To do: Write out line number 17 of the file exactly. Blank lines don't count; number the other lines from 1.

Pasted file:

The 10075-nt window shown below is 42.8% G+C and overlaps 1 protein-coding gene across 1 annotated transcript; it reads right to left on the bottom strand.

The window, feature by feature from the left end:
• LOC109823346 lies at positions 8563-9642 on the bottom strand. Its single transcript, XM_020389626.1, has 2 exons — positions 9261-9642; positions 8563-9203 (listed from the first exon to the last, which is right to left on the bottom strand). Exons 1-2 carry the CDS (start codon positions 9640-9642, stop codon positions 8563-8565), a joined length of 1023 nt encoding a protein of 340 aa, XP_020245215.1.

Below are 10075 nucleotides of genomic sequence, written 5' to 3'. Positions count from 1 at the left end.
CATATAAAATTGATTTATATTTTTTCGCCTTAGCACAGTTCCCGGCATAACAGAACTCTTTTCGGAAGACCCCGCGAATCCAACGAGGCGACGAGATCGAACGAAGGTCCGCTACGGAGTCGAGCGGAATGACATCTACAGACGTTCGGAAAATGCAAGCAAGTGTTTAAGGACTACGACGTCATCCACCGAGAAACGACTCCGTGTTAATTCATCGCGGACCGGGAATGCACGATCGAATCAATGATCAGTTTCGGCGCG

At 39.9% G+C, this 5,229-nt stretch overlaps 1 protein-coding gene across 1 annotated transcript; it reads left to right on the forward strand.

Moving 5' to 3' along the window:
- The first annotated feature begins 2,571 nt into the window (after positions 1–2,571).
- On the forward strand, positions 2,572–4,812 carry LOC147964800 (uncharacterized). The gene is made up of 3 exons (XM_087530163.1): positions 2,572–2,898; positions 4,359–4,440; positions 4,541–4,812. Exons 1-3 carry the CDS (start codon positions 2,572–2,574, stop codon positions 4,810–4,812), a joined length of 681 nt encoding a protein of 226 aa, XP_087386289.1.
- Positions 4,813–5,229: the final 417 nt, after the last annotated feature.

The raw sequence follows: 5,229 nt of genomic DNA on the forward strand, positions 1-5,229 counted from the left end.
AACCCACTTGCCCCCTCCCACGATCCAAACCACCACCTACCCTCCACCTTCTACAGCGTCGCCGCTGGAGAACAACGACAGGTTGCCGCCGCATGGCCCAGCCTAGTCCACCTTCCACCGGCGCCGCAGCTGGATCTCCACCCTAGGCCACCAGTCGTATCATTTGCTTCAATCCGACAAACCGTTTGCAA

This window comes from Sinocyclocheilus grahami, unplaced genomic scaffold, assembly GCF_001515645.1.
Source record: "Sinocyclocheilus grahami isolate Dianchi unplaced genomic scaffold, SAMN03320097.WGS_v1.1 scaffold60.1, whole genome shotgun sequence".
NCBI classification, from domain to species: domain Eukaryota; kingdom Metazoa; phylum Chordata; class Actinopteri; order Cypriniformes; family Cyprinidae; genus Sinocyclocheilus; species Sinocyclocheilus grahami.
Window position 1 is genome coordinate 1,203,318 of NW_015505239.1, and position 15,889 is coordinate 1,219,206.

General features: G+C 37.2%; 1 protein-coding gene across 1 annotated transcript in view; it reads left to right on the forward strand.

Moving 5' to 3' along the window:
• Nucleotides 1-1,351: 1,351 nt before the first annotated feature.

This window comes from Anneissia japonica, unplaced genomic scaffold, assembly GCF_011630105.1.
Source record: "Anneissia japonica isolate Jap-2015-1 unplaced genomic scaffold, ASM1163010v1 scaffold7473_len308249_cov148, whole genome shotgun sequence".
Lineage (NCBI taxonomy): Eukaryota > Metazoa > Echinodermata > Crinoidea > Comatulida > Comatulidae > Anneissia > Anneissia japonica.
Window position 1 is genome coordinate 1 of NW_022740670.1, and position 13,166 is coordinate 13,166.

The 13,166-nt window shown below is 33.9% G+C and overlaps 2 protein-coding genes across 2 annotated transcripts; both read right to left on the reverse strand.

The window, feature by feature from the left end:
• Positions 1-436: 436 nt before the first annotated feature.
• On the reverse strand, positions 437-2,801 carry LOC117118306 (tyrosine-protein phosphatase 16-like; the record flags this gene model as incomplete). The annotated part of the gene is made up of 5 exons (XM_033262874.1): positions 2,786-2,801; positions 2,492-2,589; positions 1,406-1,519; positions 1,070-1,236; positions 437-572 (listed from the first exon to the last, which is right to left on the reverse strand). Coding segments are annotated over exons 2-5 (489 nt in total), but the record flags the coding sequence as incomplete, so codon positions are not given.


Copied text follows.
General features: G+C 37.2%; 1 protein-coding gene across 1 annotated transcript in view; it reads left to right on the forward strand.